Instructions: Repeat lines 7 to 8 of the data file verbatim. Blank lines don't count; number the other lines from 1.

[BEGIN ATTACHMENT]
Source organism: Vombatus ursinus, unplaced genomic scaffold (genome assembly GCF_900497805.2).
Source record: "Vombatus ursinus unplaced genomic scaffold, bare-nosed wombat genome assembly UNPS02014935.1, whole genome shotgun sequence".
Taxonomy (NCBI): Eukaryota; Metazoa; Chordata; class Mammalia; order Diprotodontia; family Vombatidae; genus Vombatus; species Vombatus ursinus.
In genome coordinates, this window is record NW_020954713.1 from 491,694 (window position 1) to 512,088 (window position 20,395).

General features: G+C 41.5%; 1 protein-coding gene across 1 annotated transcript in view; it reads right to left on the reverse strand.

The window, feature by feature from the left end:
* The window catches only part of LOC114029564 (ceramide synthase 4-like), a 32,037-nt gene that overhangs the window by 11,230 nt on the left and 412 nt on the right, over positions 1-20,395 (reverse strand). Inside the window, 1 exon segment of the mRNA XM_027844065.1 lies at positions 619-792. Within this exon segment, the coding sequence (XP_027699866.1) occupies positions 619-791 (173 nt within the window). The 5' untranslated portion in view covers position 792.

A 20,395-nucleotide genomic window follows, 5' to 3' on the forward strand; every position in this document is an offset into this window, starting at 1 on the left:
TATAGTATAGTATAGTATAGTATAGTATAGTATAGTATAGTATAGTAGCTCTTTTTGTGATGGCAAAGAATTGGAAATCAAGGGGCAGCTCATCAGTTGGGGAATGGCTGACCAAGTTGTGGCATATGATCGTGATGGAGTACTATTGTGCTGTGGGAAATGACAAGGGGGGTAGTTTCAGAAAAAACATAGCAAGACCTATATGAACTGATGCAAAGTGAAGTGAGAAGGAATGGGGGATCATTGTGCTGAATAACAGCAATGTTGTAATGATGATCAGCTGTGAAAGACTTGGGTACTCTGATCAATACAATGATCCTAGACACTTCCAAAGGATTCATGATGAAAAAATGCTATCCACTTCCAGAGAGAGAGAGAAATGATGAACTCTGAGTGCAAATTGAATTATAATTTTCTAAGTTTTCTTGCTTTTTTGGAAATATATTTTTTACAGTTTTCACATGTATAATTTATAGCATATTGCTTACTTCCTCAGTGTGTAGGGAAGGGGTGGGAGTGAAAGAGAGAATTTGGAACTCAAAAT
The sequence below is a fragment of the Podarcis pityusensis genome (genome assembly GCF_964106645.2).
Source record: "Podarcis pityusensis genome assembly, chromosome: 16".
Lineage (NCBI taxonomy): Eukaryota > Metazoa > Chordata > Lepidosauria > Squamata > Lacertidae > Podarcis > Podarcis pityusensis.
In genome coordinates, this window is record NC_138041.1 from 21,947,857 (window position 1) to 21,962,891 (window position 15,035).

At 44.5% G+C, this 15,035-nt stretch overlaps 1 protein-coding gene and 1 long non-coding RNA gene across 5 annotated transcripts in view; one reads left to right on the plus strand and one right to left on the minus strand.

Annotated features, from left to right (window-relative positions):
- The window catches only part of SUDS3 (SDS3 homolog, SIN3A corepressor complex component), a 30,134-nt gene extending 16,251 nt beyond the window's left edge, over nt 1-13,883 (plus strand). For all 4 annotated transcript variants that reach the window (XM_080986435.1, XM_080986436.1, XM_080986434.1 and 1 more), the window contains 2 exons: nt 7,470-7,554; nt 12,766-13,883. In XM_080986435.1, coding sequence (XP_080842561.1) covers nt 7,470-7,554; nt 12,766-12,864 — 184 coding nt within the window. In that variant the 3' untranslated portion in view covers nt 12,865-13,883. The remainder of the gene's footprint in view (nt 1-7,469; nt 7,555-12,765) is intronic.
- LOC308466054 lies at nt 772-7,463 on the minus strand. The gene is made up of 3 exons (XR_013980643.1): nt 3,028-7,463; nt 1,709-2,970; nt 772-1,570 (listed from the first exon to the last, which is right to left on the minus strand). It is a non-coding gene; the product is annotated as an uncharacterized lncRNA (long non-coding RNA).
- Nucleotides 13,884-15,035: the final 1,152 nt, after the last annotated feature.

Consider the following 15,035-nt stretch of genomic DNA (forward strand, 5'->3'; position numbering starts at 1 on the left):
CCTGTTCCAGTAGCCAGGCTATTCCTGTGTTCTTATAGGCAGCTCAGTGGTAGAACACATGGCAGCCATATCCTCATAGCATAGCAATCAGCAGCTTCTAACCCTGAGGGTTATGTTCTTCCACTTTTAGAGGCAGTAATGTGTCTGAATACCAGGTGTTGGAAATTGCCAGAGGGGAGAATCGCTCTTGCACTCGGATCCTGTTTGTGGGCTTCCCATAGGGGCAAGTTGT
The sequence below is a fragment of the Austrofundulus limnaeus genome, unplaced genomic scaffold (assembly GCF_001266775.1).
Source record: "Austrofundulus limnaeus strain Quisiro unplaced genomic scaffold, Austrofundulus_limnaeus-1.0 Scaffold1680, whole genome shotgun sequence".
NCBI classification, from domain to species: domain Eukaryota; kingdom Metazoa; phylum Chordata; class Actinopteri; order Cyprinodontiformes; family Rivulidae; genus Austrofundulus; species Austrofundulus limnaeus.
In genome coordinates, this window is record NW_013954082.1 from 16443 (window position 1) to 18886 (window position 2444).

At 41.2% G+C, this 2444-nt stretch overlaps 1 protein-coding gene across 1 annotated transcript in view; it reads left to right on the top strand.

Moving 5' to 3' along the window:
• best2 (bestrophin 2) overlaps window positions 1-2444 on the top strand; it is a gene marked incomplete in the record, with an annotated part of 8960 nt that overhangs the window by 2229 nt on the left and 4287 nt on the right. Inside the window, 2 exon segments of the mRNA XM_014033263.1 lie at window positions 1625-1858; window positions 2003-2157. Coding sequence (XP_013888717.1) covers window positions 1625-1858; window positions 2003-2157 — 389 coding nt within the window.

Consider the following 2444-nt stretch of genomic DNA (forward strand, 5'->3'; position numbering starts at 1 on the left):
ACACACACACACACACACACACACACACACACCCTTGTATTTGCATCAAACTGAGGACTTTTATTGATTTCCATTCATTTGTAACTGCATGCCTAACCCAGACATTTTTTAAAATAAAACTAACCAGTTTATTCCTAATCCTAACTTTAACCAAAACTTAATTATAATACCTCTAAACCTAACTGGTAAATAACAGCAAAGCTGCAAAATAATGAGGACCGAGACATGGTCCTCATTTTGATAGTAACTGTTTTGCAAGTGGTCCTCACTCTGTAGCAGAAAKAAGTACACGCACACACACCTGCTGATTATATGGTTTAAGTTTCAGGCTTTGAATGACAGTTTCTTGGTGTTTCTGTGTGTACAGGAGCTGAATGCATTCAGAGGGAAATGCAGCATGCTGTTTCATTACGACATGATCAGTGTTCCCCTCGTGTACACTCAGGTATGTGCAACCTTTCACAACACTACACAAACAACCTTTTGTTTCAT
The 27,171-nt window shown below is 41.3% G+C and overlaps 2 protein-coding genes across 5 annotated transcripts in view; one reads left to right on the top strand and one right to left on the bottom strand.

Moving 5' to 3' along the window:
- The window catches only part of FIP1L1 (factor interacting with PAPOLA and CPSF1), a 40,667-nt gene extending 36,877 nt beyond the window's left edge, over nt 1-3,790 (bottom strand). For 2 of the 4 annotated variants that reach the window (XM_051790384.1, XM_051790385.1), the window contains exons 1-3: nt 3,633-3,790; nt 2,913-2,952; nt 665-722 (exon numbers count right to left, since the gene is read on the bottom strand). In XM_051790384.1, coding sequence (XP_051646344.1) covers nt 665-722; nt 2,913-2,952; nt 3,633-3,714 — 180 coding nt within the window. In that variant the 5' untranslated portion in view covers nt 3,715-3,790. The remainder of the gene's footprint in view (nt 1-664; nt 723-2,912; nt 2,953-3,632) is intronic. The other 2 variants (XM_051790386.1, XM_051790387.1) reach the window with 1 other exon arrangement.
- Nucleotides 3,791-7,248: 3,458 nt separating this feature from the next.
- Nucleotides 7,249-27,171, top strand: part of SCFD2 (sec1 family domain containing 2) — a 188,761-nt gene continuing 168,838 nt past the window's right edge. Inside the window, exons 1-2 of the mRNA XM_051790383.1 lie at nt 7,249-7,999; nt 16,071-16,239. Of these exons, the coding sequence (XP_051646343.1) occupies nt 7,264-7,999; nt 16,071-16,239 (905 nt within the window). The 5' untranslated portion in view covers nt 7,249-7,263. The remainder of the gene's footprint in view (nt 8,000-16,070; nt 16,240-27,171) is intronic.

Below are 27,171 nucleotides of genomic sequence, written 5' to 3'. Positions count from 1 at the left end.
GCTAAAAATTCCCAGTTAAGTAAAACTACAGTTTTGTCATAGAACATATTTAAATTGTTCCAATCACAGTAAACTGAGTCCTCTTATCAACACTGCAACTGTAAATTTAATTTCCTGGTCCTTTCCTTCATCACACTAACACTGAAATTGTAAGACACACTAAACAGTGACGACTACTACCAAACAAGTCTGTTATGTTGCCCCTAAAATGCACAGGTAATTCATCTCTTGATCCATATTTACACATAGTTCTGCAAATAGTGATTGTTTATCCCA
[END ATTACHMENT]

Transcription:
* The window catches only part of LOC114029564 (ceramide synthase 4-like), a 32,037-nt gene that overhangs the window by 11,230 nt on the left and 412 nt on the right, over positions 1-20,395 (reverse strand). Inside the window, 1 exon segment of the mRNA XM_027844065.1 lies at positions 619-792. Within this exon segment, the coding sequence (XP_027699866.1) occupies positions 619-791 (173 nt within the window). The 5' untranslated portion in view covers position 792.

A 20,395-nucleotide genomic window follows, 5' to 3' on the forward strand; every position in this document is an offset into this window, starting at 1 on the left: